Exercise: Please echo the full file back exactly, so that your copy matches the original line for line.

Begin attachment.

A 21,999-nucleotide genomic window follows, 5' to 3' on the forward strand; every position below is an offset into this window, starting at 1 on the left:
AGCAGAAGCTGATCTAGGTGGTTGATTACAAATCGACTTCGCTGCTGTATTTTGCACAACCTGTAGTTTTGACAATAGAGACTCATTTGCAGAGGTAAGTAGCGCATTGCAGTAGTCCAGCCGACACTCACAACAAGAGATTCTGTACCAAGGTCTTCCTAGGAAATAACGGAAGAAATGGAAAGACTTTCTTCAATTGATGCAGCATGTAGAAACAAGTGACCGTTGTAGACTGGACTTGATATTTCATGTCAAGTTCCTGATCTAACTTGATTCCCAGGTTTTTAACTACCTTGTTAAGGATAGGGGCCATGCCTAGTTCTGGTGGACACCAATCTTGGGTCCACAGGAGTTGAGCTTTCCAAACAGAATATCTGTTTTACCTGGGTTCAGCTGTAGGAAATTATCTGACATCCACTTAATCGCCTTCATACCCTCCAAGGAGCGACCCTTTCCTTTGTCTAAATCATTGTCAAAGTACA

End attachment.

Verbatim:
A 21,999-nucleotide genomic window follows, 5' to 3' on the forward strand; every position below is an offset into this window, starting at 1 on the left:
AGCAGAAGCTGATCTAGGTGGTTGATTACAAATCGACTTCGCTGCTGTATTTTGCACAACCTGTAGTTTTGACAATAGAGACTCATTTGCAGAGGTAAGTAGCGCATTGCAGTAGTCCAGCCGACACTCACAACAAGAGATTCTGTACCAAGGTCTTCCTAGGAAATAACGGAAGAAATGGAAAGACTTTCTTCAATTGATGCAGCATGTAGAAACAAGTGACCGTTGTAGACTGGACTTGATATTTCATGTCAAGTTCCTGATCTAACTTGATTCCCAGGTTTTTAACTACCTTGTTAAGGATAGGGGCCATGCCTAGTTCTGGTGGACACCAATCTTGGGTCCACAGGAGTTGAGCTTTCCAAACAGAATATCTGTTTTACCTGGGTTCAGCTGTAGGAAATTATCTGACATCCACTTAATCGCCTTCATACCCTCCAAGGAGCGACCCTTTCCTTTGTCTAAATCATTGTCAAAGTACA